On the supply side, the main task for IT firms operating in a highly competitive labor market is to find skilled professionals, (re)train and retain them. Optimal utilization of human capital and maximization of revenue productivity (revenue earned per employee) are important in this people-intensive industry teeming with inter-firm "wars of talent".

In the second section of the book, Rahman and Kurien change track to investigate the factors that shaped the historical development of the IT services industry. The earliest computing devices in the 19th century benefited the US railroad and insurance industries by reducing time and cost of handling large volumes of transactions. The US military's demands to improve artillery accuracy in the world wars propelled computing in the first half of the 20th century.

Usage of computer applications for business spread in the US and Europe from the 1950s. IBM was training more than 14,000 programmers in 1957. Interestingly, as is the case today, "it was very difficult to teach business to a programmer" and IT departments within corporations ominously "abdicated accountability from the business side". (p121)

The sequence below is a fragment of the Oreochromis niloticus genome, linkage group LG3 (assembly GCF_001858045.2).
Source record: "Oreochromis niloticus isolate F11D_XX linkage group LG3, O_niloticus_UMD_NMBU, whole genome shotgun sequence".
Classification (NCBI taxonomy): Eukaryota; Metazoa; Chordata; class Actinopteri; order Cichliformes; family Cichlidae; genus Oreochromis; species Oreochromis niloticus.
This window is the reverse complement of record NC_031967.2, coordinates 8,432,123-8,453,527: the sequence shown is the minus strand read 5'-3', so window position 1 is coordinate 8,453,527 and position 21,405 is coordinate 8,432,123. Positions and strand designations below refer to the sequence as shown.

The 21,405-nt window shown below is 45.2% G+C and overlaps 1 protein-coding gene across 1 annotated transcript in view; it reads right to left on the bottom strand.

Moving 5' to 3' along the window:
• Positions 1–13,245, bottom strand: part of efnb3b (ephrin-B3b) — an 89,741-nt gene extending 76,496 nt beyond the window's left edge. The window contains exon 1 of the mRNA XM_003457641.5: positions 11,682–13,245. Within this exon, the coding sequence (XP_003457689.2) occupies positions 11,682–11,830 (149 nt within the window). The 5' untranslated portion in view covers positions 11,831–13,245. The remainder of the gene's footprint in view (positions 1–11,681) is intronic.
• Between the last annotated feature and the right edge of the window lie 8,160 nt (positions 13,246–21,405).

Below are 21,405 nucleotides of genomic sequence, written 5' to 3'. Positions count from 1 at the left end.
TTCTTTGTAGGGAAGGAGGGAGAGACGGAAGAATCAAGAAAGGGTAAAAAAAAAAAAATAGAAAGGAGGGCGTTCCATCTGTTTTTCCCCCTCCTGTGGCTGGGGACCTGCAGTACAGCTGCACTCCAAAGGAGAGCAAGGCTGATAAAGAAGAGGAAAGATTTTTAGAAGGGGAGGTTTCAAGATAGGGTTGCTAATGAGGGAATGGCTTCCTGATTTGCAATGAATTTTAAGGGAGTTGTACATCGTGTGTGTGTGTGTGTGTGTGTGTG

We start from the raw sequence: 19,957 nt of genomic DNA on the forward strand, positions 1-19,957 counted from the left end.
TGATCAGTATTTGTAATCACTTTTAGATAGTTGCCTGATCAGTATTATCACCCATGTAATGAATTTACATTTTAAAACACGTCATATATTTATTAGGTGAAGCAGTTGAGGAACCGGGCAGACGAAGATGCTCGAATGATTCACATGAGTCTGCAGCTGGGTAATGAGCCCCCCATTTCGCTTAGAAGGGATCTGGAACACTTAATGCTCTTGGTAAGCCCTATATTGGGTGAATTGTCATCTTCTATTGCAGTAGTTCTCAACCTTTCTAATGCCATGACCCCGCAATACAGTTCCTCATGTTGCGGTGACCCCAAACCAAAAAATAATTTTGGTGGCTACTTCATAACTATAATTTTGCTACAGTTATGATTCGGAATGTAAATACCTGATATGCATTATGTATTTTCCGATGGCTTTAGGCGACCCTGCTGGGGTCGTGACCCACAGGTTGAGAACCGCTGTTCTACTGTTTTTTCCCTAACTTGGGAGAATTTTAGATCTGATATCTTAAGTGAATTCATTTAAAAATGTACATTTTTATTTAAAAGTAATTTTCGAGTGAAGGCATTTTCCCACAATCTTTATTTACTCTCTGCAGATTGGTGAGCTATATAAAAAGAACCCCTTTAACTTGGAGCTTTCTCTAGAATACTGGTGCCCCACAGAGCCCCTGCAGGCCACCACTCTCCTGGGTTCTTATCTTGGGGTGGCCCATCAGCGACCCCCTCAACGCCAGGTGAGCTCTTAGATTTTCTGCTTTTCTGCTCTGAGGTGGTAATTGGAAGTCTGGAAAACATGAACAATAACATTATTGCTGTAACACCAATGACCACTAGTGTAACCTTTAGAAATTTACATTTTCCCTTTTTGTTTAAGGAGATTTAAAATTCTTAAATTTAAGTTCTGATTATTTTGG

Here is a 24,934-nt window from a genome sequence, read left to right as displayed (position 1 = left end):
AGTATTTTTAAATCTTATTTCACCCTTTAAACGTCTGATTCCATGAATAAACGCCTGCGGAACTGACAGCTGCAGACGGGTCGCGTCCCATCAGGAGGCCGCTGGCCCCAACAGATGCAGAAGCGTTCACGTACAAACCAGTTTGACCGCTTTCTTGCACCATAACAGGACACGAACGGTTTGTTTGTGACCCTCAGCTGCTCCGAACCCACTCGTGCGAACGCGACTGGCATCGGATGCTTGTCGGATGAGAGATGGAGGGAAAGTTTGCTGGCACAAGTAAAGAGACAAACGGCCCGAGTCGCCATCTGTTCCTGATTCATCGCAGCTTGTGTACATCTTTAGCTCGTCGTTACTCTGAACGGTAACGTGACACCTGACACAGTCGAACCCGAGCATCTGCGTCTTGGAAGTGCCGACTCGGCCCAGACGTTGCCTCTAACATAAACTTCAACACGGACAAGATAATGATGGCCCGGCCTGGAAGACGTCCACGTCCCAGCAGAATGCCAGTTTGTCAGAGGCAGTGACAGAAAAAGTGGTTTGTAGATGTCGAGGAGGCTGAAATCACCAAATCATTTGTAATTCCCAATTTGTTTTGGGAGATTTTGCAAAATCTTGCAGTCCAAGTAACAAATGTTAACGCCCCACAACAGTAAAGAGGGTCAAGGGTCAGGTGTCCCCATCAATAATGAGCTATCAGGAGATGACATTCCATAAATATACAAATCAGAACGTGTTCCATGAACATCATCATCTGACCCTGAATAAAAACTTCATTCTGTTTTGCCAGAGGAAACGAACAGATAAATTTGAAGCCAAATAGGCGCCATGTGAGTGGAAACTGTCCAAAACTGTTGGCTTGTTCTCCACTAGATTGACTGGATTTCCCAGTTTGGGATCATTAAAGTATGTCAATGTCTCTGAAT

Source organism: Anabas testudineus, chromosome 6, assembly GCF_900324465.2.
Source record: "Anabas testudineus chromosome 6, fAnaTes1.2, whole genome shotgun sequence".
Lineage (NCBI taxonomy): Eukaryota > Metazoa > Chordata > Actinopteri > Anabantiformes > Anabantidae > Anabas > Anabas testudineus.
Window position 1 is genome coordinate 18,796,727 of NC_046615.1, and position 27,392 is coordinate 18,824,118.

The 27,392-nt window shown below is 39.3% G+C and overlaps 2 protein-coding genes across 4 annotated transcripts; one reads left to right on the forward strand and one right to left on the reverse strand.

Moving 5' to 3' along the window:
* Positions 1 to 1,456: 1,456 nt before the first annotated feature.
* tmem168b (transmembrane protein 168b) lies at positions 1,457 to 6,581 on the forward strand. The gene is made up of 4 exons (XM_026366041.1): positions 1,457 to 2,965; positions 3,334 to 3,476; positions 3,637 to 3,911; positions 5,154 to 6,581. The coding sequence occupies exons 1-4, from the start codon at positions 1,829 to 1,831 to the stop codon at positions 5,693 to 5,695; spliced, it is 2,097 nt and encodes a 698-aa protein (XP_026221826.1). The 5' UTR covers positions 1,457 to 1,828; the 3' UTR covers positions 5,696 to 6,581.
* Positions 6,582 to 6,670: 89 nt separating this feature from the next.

Software services firms grew rapidly in the 1960s under the leadership of the American company, Electronic Data Systems (EDS). IT applications were applied to modernize traffic management, road building, airline ticketing and so forth. From this decade itself, large projects were significantly behind schedule and exceeded budgets by three times the original estimate. The North Atlantic Treaty Organization even held a conference in 1968 on the difficulties of meeting deadlines and specifications in software projects. A "mindset that nothing could be done about this" set in, "leading to an acceptance of the unsatisfactory state of the industry both by users and creators". (p132)